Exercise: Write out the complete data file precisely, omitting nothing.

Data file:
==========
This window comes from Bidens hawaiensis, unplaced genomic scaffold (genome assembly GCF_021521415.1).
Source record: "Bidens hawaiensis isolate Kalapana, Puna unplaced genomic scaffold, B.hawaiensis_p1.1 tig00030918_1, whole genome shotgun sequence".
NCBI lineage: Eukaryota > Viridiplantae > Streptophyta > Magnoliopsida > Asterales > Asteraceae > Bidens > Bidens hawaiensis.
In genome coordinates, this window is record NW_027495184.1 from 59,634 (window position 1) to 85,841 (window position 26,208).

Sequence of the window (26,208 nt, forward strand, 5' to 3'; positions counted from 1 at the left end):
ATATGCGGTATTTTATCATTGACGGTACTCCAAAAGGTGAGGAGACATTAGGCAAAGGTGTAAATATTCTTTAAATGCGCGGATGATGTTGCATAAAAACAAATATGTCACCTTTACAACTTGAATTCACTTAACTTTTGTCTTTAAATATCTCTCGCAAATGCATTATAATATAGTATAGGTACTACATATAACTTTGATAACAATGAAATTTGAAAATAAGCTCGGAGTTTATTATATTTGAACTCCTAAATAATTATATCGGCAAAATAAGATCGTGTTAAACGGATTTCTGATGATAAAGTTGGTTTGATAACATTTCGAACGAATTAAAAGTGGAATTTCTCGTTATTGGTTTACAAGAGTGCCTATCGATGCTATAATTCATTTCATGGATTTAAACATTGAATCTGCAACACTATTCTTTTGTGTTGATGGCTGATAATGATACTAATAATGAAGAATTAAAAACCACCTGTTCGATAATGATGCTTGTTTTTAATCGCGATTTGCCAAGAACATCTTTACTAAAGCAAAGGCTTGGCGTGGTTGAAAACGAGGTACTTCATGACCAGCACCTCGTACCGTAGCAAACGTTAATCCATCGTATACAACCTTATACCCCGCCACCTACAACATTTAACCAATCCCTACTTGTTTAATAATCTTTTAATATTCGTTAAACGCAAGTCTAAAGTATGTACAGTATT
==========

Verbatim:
This window comes from Bidens hawaiensis, unplaced genomic scaffold (genome assembly GCF_021521415.1).
Source record: "Bidens hawaiensis isolate Kalapana, Puna unplaced genomic scaffold, B.hawaiensis_p1.1 tig00030918_1, whole genome shotgun sequence".
NCBI lineage: Eukaryota > Viridiplantae > Streptophyta > Magnoliopsida > Asterales > Asteraceae > Bidens > Bidens hawaiensis.
In genome coordinates, this window is record NW_027495184.1 from 59,634 (window position 1) to 85,841 (window position 26,208).

Sequence of the window (26,208 nt, forward strand, 5' to 3'; positions counted from 1 at the left end):
ATATGCGGTATTTTATCATTGACGGTACTCCAAAAGGTGAGGAGACATTAGGCAAAGGTGTAAATATTCTTTAAATGCGCGGATGATGTTGCATAAAAACAAATATGTCACCTTTACAACTTGAATTCACTTAACTTTTGTCTTTAAATATCTCTCGCAAATGCATTATAATATAGTATAGGTACTACATATAACTTTGATAACAATGAAATTTGAAAATAAGCTCGGAGTTTATTATATTTGAACTCCTAAATAATTATATCGGCAAAATAAGATCGTGTTAAACGGATTTCTGATGATAAAGTTGGTTTGATAACATTTCGAACGAATTAAAAGTGGAATTTCTCGTTATTGGTTTACAAGAGTGCCTATCGATGCTATAATTCATTTCATGGATTTAAACATTGAATCTGCAACACTATTCTTTTGTGTTGATGGCTGATAATGATACTAATAATGAAGAATTAAAAACCACCTGTTCGATAATGATGCTTGTTTTTAATCGCGATTTGCCAAGAACATCTTTACTAAAGCAAAGGCTTGGCGTGGTTGAAAACGAGGTACTTCATGACCAGCACCTCGTACCGTAGCAAACGTTAATCCATCGTATACAACCTTATACCCCGCCACCTACAACATTTAACCAATCCCTACTTGTTTAATAATCTTTTAATATTCGTTAAACGCAAGTCTAAAGTATGTACAGTATT